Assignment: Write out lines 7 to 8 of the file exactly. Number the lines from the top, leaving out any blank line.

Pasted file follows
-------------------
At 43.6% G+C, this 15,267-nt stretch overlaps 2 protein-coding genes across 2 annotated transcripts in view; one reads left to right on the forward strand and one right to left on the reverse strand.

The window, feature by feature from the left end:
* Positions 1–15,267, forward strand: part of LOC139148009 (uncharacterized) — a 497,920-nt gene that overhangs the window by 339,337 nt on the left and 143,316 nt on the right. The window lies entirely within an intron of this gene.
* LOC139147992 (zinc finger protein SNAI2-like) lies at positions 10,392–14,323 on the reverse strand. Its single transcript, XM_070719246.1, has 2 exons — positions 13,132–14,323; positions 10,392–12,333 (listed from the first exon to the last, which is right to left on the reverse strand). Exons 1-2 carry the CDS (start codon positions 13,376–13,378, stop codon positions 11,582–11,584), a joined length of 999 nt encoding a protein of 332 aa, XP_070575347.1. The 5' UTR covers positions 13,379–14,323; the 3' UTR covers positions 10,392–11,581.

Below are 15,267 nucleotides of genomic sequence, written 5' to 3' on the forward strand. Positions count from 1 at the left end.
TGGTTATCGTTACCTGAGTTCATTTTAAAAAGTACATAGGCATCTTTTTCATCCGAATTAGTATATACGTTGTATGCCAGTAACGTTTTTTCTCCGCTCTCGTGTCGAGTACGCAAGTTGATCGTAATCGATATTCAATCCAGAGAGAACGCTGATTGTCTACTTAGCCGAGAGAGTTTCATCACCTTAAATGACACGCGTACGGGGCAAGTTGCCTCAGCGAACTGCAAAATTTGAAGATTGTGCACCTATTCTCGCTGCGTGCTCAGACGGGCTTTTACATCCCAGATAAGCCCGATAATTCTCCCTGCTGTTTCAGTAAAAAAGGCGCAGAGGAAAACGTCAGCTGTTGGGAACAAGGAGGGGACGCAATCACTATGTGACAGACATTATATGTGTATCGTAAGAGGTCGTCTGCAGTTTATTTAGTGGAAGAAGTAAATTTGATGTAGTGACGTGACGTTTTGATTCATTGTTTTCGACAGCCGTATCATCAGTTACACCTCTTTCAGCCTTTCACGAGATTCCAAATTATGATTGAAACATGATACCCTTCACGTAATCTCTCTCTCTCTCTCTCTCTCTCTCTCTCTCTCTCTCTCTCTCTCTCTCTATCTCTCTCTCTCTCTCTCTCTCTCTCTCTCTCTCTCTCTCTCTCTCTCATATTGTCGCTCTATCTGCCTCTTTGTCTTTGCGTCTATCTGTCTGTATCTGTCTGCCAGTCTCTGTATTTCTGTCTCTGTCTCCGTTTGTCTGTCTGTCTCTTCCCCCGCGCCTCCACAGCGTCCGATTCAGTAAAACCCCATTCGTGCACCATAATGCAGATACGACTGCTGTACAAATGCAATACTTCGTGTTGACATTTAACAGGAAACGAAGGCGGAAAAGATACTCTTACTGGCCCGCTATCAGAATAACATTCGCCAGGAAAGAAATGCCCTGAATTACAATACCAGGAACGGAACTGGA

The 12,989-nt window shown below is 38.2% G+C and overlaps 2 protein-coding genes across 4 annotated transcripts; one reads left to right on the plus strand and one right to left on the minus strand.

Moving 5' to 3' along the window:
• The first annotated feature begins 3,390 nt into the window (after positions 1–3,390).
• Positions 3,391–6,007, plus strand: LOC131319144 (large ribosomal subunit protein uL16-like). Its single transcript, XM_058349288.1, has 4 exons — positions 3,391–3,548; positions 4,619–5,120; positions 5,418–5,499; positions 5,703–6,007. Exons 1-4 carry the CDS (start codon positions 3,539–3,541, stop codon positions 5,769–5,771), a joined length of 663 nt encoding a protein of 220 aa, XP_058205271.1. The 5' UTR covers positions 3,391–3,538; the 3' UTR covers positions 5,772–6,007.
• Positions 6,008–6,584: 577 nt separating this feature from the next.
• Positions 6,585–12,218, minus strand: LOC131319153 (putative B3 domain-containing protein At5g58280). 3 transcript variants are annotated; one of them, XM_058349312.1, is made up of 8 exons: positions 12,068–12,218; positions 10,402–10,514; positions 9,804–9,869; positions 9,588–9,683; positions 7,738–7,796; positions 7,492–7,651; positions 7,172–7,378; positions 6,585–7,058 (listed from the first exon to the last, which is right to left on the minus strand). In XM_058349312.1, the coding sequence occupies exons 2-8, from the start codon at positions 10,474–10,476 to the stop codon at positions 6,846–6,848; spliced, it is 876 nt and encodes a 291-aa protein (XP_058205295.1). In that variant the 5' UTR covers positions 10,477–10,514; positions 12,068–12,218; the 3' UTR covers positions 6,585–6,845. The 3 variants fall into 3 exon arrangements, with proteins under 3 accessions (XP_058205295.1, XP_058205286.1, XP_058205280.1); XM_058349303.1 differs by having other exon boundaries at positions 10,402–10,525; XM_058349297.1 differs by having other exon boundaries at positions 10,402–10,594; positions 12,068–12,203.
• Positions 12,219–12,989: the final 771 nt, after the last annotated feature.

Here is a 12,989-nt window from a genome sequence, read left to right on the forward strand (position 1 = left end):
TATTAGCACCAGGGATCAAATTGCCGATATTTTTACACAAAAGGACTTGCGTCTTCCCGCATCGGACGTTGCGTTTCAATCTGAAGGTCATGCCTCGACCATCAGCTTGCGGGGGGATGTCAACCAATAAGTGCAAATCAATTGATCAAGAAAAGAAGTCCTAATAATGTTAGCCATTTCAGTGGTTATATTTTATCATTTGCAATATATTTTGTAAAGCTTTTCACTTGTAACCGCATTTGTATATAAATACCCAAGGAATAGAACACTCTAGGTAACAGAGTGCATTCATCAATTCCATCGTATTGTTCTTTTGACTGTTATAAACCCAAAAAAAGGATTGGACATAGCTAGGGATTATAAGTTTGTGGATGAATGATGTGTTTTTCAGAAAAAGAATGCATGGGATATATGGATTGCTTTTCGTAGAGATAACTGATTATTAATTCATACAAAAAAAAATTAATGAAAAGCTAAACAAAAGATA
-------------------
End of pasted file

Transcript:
The 12,989-nt window shown below is 38.2% G+C and overlaps 2 protein-coding genes across 4 annotated transcripts; one reads left to right on the plus strand and one right to left on the minus strand.

Moving 5' to 3' along the window: